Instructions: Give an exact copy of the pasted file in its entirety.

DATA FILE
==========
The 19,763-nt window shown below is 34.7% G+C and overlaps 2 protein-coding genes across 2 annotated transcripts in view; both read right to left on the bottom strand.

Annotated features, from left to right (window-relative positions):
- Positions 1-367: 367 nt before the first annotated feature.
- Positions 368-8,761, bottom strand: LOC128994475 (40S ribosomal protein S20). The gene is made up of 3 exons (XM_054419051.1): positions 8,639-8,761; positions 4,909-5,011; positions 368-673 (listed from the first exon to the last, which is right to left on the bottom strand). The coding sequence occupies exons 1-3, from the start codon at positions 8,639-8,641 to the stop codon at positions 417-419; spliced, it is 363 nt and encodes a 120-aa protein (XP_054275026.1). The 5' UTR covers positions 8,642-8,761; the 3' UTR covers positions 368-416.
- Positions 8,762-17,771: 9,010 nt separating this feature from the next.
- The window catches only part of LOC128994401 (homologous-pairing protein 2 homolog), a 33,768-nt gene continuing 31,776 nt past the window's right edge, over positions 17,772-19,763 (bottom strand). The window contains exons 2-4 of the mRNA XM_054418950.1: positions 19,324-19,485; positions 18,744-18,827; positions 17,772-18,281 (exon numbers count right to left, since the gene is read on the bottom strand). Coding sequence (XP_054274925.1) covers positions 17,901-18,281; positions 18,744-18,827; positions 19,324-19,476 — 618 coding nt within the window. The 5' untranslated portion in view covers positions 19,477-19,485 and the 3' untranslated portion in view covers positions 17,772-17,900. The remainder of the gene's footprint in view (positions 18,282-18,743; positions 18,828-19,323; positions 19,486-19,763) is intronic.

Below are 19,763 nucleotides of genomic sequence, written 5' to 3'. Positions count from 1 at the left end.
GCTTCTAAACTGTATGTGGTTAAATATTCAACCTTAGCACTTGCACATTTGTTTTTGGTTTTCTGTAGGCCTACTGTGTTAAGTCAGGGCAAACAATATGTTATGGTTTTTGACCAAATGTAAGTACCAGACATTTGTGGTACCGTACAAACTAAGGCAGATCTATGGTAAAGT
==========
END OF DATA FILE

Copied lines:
The 19,763-nt window shown below is 34.7% G+C and overlaps 2 protein-coding genes across 2 annotated transcripts in view; both read right to left on the bottom strand.

Annotated features, from left to right (window-relative positions):
- Positions 1-367: 367 nt before the first annotated feature.
- Positions 368-8,761, bottom strand: LOC128994475 (40S ribosomal protein S20). The gene is made up of 3 exons (XM_054419051.1): positions 8,639-8,761; positions 4,909-5,011; positions 368-673 (listed from the first exon to the last, which is right to left on the bottom strand). The coding sequence occupies exons 1-3, from the start codon at positions 8,639-8,641 to the stop codon at positions 417-419; spliced, it is 363 nt and encodes a 120-aa protein (XP_054275026.1). The 5' UTR covers positions 8,642-8,761; the 3' UTR covers positions 368-416.
- Positions 8,762-17,771: 9,010 nt separating this feature from the next.
- The window catches only part of LOC128994401 (homologous-pairing protein 2 homolog), a 33,768-nt gene continuing 31,776 nt past the window's right edge, over positions 17,772-19,763 (bottom strand). The window contains exons 2-4 of the mRNA XM_054418950.1: positions 19,324-19,485; positions 18,744-18,827; positions 17,772-18,281 (exon numbers count right to left, since the gene is read on the bottom strand). Coding sequence (XP_054274925.1) covers positions 17,901-18,281; positions 18,744-18,827; positions 19,324-19,476 — 618 coding nt within the window. The 5' untranslated portion in view covers positions 19,477-19,485 and the 3' untranslated portion in view covers positions 17,772-17,900. The remainder of the gene's footprint in view (positions 18,282-18,743; positions 18,828-19,323; positions 19,486-19,763) is intronic.

Below are 19,763 nucleotides of genomic sequence, written 5' to 3'. Positions count from 1 at the left end.
GCTTCTAAACTGTATGTGGTTAAATATTCAACCTTAGCACTTGCACATTTGTTTTTGGTTTTCTGTAGGCCTACTGTGTTAAGTCAGGGCAAACAATATGTTATGGTTTTTGACCAAATGTAAGTACCAGACATTTGTGGTACCGTACAAACTAAGGCAGATCTATGGTAAAGT